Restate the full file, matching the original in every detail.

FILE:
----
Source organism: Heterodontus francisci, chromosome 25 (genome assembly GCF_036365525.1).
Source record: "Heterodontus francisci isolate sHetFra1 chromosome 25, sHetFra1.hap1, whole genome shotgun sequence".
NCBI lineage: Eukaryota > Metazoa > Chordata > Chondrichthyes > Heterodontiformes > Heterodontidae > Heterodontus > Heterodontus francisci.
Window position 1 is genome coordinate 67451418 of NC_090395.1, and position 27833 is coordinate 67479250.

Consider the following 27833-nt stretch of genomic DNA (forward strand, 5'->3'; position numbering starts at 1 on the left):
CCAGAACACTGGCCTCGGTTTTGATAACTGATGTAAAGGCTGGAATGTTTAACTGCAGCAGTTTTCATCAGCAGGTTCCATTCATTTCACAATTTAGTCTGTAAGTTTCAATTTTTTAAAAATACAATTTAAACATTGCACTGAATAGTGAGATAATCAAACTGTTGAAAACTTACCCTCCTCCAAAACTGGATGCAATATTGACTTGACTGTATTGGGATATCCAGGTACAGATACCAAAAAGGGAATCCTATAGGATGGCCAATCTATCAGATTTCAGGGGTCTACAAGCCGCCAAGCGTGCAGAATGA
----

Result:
Source organism: Heterodontus francisci, chromosome 25 (genome assembly GCF_036365525.1).
Source record: "Heterodontus francisci isolate sHetFra1 chromosome 25, sHetFra1.hap1, whole genome shotgun sequence".
NCBI lineage: Eukaryota > Metazoa > Chordata > Chondrichthyes > Heterodontiformes > Heterodontidae > Heterodontus > Heterodontus francisci.
Window position 1 is genome coordinate 67451418 of NC_090395.1, and position 27833 is coordinate 67479250.

Consider the following 27833-nt stretch of genomic DNA (forward strand, 5'->3'; position numbering starts at 1 on the left):
CCAGAACACTGGCCTCGGTTTTGATAACTGATGTAAAGGCTGGAATGTTTAACTGCAGCAGTTTTCATCAGCAGGTTCCATTCATTTCACAATTTAGTCTGTAAGTTTCAATTTTTTAAAAATACAATTTAAACATTGCACTGAATAGTGAGATAATCAAACTGTTGAAAACTTACCCTCCTCCAAAACTGGATGCAATATTGACTTGACTGTATTGGGATATCCAGGTACAGATACCAAAAAGGGAATCCTATAGGATGGCCAATCTATCAGATTTCAGGGGTCTACAAGCCGCCAAGCGTGCAGAATGA